Vintage treasures draw crowd
Collectors from both sides of the black stump were out in full force for one of the biggest vintage machinery sales this year.
Last Thursday, retired farmer Arthur Johnson, through Landmark Narrogin, offered an Aladdin's cave of treasures, including restored and unrestored vintage machinery and other collectibles.
Mr Johnson was blown away by the sale - which had more than 380 registered buyers bid on 358 lots - went on for five hours.
With items fetching prices from $5 to $18,000, Mr Johnson said the most surprising was how high bidding reached on branded oil bottles.
A Wakefield pint oil bottle sold for $420 with a half pint bottle selling for $180. Machinery manuals and books sold for $10 to $100, a mincer went for $5 while a King George IV Brandson piano sold for $550.
Old signs sold for $100 to $1300. A W9 licensed tractor attracted $1600, while a WD-9 reached $5000 and an Allis Chalmers made $6250.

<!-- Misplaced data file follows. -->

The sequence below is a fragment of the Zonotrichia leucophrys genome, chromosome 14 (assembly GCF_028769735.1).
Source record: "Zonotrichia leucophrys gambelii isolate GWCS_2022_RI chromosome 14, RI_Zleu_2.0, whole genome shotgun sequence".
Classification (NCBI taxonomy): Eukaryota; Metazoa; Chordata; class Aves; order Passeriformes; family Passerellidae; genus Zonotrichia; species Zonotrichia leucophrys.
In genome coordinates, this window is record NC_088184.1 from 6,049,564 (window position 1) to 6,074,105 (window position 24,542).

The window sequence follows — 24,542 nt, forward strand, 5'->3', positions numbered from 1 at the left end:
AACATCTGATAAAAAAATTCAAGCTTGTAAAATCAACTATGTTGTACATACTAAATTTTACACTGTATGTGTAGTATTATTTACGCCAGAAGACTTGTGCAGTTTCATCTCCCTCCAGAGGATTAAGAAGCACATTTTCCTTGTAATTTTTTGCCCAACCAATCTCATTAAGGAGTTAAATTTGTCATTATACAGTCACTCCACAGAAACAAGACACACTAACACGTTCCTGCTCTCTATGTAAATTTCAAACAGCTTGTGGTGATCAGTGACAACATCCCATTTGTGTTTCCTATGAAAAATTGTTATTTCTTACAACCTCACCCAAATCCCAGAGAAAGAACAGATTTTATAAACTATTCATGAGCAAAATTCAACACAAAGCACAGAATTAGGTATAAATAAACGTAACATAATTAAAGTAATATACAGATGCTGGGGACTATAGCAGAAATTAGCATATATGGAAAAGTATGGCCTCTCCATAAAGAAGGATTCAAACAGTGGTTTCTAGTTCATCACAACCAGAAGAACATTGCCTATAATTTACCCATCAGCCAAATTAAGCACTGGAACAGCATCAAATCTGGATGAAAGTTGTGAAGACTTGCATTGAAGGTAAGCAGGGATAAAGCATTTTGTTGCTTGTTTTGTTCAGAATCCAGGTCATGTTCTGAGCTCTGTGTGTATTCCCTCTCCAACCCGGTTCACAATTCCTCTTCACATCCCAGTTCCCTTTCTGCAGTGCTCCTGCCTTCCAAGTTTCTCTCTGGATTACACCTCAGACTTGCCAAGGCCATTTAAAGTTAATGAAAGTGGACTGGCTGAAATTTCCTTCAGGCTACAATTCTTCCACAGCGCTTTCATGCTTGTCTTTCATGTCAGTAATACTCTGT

A Case LA sold for $5000 and Case 930 and duals sold for $6500.
But was Mr Johnson's beloved 1950 Lanz Bulldog Model N that attracted the top bids and sold for $18,000.
Sue Metcalf bought the beautifully restored blue tractor on behalf of her husband, Neil, who was at home seeding in Beacon.
Mrs Metcalf said Neil, who is celebrating his 60th birthday this year, had always wanted a Lanz and it would be parked up and admired.
"It's just one of those things," she said. "As the blokes get older they can't help but collect things."
Katanning transport stalwart Ken Sutherland, of Cropline, made sure he didn't go home empty handed by purchasing a licensed 1947 Austin Truck for $5000, even though he "came to buy nothing" at the sale.
Mr Sutherland, who has been driving trucks all his life, said he had just started collecting machinery - "it was time to do something for myself".
The auction attracted plenty of interest, including some from the eastern states.
A Sunshine Machinery sign sold for $1300 to a buyer in Queensland.
Landmark Narrogin branch manager Jason O'Neill said the turnout was phenomenal.
"We are very happy with today's turnout," Mr O'Neill said.
"It's a very unusual sale and you don't see too many of these dedicated machinery sales."
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